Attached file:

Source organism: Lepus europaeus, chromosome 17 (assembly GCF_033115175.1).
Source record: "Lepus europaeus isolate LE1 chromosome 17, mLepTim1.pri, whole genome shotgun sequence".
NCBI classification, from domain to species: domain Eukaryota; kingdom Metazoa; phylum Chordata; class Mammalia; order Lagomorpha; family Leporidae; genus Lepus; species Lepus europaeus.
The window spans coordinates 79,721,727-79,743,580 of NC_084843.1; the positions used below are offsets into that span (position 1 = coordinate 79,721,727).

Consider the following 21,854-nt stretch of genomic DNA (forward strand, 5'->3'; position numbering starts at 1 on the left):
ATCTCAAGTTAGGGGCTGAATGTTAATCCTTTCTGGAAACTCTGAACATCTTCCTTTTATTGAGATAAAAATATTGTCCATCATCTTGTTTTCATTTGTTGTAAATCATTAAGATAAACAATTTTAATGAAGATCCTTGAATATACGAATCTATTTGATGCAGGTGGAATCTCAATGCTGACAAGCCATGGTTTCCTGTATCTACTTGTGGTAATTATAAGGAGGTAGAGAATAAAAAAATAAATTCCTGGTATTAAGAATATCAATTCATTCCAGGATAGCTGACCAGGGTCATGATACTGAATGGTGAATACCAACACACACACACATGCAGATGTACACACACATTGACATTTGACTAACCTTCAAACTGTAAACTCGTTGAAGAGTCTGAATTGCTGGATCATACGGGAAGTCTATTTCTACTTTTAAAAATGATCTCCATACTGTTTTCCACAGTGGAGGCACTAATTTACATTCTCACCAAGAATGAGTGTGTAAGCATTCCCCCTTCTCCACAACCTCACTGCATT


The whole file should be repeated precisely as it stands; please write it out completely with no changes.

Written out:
Source organism: Lepus europaeus, chromosome 17 (assembly GCF_033115175.1).
Source record: "Lepus europaeus isolate LE1 chromosome 17, mLepTim1.pri, whole genome shotgun sequence".
NCBI classification, from domain to species: domain Eukaryota; kingdom Metazoa; phylum Chordata; class Mammalia; order Lagomorpha; family Leporidae; genus Lepus; species Lepus europaeus.
The window spans coordinates 79,721,727-79,743,580 of NC_084843.1; the positions used below are offsets into that span (position 1 = coordinate 79,721,727).

Consider the following 21,854-nt stretch of genomic DNA (forward strand, 5'->3'; position numbering starts at 1 on the left):
ATCTCAAGTTAGGGGCTGAATGTTAATCCTTTCTGGAAACTCTGAACATCTTCCTTTTATTGAGATAAAAATATTGTCCATCATCTTGTTTTCATTTGTTGTAAATCATTAAGATAAACAATTTTAATGAAGATCCTTGAATATACGAATCTATTTGATGCAGGTGGAATCTCAATGCTGACAAGCCATGGTTTCCTGTATCTACTTGTGGTAATTATAAGGAGGTAGAGAATAAAAAAATAAATTCCTGGTATTAAGAATATCAATTCATTCCAGGATAGCTGACCAGGGTCATGATACTGAATGGTGAATACCAACACACACACACATGCAGATGTACACACACATTGACATTTGACTAACCTTCAAACTGTAAACTCGTTGAAGAGTCTGAATTGCTGGATCATACGGGAAGTCTATTTCTACTTTTAAAAATGATCTCCATACTGTTTTCCACAGTGGAGGCACTAATTTACATTCTCACCAAGAATGAGTGTGTAAGCATTCCCCCTTCTCCACAACCTCACTGCATT